PS2CMD - embed PowerShell code in a batch file

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In this article I describe how to embed PowerShell code in a (not so standalone after all) batch/cmd.exe file. It allows for it to run seamlessly.

To embed PowerShell code in a cmd file in the way I'm going to describe in this article comes with two known disadvantages, which are as follows:

  • The cmd.exe prompt line with "REM <#" will be output before the rest of the PowerShell script's output.
  • The cmd script needs write access to the current working directory - or a hardcoded directory (you will then need to edit the -Command "..." stuff).

It works on my Vista computer with PSv2. Primary testing and "development" has been done on Windows 8.1 with PowerShell version 4.

This might serve as a crude alternative to PS2EXE found on Technet.

As always, I'm posting in case it's useful for someone. One scenario might be wanting a double-clickable shortcut (but you could then just call powershell.exe from a batch script "manually"). The technique I describe here is just some logic that copies to a temp .ps1 file and runs it, with some voodoo to avoid running the batch code that's in the same file.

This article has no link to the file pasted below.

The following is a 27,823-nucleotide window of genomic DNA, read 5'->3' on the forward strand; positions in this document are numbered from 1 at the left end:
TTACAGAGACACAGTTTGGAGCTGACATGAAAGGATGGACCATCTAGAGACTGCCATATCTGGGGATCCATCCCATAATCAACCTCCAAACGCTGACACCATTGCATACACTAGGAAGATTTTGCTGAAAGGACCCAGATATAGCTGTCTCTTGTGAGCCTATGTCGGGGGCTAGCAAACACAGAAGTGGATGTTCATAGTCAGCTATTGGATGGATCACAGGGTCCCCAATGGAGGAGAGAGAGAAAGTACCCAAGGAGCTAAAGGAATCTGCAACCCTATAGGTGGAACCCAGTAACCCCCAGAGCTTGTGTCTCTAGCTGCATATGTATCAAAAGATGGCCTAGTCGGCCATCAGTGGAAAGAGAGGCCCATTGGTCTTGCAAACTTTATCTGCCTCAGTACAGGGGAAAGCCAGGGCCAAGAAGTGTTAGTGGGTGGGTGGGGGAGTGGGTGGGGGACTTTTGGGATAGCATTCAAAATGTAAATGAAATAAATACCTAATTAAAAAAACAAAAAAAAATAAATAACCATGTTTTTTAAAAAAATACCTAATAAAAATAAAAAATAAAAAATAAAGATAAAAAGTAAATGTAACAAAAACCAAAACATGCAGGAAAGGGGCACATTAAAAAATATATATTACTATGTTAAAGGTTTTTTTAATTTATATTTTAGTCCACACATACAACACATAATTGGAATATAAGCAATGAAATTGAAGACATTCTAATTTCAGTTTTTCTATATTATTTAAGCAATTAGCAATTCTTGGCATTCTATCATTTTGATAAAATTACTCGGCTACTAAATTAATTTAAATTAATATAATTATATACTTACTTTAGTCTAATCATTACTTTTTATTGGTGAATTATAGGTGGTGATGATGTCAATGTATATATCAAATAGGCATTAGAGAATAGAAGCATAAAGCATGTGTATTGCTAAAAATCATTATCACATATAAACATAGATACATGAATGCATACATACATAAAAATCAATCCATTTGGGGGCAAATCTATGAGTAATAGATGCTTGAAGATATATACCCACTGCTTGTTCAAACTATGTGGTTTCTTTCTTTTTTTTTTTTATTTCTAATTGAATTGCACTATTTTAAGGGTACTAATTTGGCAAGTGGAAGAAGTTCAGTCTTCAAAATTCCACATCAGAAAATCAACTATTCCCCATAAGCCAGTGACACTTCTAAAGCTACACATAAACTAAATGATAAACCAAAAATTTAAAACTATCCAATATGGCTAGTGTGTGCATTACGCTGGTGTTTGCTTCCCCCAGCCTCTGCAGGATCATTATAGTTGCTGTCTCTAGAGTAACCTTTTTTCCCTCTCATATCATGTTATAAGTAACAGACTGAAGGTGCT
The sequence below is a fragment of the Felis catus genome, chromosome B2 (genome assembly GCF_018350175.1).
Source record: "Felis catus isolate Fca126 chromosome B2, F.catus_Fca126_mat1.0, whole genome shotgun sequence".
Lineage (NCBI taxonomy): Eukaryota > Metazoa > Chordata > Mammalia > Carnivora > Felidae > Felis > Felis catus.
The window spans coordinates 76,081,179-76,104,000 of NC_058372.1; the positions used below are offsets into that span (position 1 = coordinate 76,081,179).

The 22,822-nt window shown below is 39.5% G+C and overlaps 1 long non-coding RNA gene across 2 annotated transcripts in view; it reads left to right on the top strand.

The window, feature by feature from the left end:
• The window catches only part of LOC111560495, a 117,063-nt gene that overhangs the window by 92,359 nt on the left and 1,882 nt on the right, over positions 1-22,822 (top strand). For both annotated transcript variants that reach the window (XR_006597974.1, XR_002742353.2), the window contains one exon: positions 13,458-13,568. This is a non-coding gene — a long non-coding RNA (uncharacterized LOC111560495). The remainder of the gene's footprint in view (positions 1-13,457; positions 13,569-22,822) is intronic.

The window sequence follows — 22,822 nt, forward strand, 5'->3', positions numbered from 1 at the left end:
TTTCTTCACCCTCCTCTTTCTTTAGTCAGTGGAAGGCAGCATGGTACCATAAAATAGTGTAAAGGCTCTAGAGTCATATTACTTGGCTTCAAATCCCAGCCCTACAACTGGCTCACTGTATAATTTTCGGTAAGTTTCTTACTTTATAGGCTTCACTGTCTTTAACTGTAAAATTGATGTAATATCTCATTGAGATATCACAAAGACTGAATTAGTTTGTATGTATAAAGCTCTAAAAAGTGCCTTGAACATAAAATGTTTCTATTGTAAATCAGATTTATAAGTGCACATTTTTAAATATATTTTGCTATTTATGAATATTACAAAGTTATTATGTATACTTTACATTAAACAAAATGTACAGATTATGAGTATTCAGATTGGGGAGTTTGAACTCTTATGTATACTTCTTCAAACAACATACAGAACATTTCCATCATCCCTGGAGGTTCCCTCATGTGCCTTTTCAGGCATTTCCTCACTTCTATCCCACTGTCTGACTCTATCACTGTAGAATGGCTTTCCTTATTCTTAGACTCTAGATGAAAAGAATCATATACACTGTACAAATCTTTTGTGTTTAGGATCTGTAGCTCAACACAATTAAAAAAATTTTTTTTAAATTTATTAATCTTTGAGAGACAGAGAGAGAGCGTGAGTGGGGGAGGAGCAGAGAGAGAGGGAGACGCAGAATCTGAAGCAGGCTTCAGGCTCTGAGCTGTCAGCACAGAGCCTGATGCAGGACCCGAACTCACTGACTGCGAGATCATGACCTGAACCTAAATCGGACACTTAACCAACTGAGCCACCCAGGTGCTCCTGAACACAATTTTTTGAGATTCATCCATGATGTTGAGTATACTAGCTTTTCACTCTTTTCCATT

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Example PS2CMD screenshot


Example PS2CMD code

An example file that just dumps the $PSVersionTable will look like this:

REM <#
@echo off
REM This file needs to be ASCII encoded for cmd.exe to understand it.
copy %0 %0.tmp.ps1 > nul
PowerShell.exe -ExecutionPolicy Unrestricted -NoProfile -Command "$ErrorActionPreference = 'SilentlyContinue'; if ('%0' -notmatch '[\\/]') { . .\%0.tmp.ps1 } else { . %0.tmp.ps1 }; Remove-Item %0.tmp.ps1"
goto :EOF
REM #>

$ErrorActionPreference = 'Continue'

# PowerShell code goes here:


#ls | sort length -desc | select -first 5 | ft -a
#ps | sort ws -desc | select -first 5 | ft -a

You need to store this code in a file with the .cmd extension, and cmd.exe is the most happy with ASCII-encoded files. I recommend using PowerShell ISE or another capable PowerShell editor to create the PowerShell code, and then paste it into the ASCII/ANSI-encoded .cmd file in the right place (at the bottom).

Converting to ASCII for the batch file

A one-liner to convert a file to ASCII encoding is:

Get-Content original-file.cmd | Set-Content -Encoding ASCII new-file.cmd